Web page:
Also, when I worked at Doyle Dane Bernbach, we studied (envied) Jane Trahey’s ads for Blackglama furs. Trahey ran a campaign for the Great Lakes Mink Assn., which wanted a catchy slogan to sell its extra-dark furs. She took the acronym for the group, GLMA, and turned it into Blackglama. Then she convinced stars such as Bette Davis, Carol Channing, Barbra Streisand and Lauren Bacall to appear. In return, a star would receive a Richard Avedon portrait and a fur coat of her choice. "If she wasn't famous enough to be recognized instantly without a label, I didn't want her in the campaign," Trahey said. Her ads broke new ground – all photo, no type, just a little ‘What becomes a legend most?’ cut line at the bottom. Talk about impact! Here’s one with Brigitte Bardot (before she became an animal-rights activist):

But the ad world isn’t the fashion world. What’s out there if you love fashion design – if you’ve been drawing dresses since you were a little kid? I’d start at FIT – the Fashion Institute of Technology... part of SUNY – the State University of New York. It’s to fashion what the Art Center in Pasadena is to automotive design... far and away, the right place to be.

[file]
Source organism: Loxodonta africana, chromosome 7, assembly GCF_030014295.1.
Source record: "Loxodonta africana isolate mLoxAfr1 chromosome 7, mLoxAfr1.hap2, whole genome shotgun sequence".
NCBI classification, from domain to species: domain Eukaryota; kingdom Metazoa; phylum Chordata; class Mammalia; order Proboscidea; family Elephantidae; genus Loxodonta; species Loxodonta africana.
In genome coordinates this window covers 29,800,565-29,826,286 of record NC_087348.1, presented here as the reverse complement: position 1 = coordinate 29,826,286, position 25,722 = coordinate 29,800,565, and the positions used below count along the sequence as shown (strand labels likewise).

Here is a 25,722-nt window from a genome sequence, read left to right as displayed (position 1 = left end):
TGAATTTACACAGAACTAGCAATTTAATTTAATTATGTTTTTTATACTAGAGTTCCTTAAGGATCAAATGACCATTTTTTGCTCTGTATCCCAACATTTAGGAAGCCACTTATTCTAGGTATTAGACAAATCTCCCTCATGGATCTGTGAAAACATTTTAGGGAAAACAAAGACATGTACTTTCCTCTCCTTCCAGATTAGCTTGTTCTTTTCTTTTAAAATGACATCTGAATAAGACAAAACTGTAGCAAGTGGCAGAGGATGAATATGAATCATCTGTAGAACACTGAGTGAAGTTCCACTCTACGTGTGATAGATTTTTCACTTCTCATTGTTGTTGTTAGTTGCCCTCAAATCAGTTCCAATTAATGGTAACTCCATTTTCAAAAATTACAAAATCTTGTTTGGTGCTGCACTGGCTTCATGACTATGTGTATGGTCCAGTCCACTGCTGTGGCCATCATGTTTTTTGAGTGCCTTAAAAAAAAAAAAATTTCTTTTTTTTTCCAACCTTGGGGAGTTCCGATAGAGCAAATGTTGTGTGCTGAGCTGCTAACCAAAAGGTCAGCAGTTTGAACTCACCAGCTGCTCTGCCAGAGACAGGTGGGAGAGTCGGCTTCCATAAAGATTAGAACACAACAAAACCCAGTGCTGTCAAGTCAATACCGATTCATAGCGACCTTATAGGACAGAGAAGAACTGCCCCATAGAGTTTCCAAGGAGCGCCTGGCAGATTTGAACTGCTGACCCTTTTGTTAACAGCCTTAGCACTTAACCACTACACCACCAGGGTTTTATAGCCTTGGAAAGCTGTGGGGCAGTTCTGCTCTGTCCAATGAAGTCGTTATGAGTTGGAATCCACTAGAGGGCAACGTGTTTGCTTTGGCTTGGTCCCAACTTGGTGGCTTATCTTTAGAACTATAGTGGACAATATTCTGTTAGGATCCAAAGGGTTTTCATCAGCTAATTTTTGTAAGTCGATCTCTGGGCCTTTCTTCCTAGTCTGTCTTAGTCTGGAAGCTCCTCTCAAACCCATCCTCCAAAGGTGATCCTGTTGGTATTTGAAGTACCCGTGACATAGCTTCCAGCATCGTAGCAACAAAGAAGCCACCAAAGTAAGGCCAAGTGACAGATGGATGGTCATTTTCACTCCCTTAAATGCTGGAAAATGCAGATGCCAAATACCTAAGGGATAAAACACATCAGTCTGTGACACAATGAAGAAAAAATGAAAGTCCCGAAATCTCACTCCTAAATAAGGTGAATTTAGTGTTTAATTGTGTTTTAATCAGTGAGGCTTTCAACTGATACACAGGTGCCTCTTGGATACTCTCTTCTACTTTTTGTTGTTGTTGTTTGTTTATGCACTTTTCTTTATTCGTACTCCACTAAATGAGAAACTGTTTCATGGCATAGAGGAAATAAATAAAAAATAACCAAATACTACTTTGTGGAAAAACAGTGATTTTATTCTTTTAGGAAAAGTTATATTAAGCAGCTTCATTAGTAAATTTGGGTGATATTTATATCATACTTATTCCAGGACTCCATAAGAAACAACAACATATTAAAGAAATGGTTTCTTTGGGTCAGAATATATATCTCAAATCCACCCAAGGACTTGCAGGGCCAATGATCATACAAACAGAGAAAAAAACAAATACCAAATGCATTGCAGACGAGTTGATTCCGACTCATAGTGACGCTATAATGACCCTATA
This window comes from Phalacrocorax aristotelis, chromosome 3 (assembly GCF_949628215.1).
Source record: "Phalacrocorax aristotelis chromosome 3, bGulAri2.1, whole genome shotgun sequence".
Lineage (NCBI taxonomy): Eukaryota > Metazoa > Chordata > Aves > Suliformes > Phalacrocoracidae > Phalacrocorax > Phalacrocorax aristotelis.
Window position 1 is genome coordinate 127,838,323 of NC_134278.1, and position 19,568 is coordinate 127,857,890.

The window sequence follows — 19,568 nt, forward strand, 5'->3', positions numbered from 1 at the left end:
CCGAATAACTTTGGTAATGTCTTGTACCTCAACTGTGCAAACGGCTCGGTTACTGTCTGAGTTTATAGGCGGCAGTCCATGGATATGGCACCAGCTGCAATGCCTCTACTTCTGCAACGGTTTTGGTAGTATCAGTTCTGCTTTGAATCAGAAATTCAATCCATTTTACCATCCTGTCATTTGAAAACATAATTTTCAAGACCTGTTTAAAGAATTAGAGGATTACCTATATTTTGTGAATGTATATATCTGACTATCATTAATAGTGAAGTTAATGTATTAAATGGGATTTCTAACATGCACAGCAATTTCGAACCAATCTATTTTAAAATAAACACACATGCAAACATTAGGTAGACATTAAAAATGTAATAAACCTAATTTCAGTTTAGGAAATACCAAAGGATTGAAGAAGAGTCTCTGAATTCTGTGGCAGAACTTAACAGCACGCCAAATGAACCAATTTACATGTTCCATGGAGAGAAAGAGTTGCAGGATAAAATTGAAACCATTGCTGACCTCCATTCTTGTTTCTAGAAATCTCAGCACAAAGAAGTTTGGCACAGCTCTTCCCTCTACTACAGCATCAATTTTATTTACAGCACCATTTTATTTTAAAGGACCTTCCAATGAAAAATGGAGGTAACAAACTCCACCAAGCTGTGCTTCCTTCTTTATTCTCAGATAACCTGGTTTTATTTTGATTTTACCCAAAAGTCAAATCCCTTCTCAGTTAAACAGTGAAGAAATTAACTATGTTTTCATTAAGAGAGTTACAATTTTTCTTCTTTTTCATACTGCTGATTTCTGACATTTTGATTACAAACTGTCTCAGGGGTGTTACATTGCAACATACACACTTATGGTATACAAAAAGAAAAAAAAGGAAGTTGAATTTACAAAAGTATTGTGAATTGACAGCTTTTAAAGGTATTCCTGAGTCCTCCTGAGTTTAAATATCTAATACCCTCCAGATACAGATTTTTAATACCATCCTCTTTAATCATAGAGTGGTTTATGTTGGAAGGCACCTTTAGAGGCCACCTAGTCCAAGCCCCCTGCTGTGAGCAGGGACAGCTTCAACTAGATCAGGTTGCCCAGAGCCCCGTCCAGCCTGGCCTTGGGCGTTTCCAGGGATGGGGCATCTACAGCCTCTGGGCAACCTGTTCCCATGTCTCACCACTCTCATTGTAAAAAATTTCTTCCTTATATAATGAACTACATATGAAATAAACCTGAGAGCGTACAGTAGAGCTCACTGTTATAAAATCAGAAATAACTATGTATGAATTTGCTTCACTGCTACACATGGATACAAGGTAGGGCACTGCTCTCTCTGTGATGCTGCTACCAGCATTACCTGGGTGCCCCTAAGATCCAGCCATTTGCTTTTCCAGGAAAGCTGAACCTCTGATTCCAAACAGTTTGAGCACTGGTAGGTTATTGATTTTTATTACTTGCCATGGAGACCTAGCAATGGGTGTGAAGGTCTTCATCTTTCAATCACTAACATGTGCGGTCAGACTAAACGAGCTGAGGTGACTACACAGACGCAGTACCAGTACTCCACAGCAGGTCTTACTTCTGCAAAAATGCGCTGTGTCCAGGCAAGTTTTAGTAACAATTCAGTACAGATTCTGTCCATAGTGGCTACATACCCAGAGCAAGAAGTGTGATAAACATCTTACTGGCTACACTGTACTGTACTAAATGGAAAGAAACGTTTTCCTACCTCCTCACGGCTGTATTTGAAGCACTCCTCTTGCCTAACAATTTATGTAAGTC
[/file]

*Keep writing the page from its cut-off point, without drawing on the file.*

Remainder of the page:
FIT has a great Fashion careers page – and, while there, also check out the link to Visual Arts careers. A super source of information, and they’re right in the center of it all... in New York City, on 27th street, between 7th and 8th avenues. Bullseye!

More: here’s a webpage about fashion illustration. And another about all the different fashion schools. Caution – don’t get sucked into some scam operation... you want training from a recognized, accredited institution. Me? I’d pack my bag, move to Manhattan, and start taking adult education classes right away at FIT – while waiting for my SUNY application to be approved – and, once in a FIT night class, I’d go looking for work, anything, minimum wage, whatever – at a leading fashion house, just to get my foot in the door, to get into the system.

Income? Fashion Designer, pay range $31,085 - $98,050 (see Payscale -fashion). or Apparel Technical Designer at $32,660 - $85,887. Who hires fashion designers? Big corporations like Target Corporation, Polo Ralph Lauren Corp., Steve Madden, Ltd., and G-Iii Apparel Group, that’s who.

Not so bad. Live your dream. And mazel tov! Good luck!